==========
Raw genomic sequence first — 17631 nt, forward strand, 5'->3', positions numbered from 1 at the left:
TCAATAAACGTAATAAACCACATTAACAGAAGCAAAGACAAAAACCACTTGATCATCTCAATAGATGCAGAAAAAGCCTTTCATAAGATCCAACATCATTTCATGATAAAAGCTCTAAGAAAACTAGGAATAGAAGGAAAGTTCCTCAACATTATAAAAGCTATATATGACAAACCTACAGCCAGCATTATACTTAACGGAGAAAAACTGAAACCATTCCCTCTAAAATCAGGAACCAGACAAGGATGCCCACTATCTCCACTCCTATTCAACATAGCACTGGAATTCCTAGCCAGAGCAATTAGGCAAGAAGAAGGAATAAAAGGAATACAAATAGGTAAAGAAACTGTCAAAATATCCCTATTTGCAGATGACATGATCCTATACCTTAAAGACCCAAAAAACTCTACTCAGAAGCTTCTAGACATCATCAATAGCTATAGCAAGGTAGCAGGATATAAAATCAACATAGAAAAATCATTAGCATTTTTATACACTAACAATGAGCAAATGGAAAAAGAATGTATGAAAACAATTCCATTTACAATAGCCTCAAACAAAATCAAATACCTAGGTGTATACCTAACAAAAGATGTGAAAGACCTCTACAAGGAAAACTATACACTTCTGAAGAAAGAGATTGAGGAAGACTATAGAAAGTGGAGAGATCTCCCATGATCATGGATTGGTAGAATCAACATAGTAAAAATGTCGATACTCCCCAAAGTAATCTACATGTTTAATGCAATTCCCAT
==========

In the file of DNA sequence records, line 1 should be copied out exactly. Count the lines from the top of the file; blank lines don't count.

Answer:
Raw genomic sequence first — 17631 nt, forward strand, 5'->3', positions numbered from 1 at the left: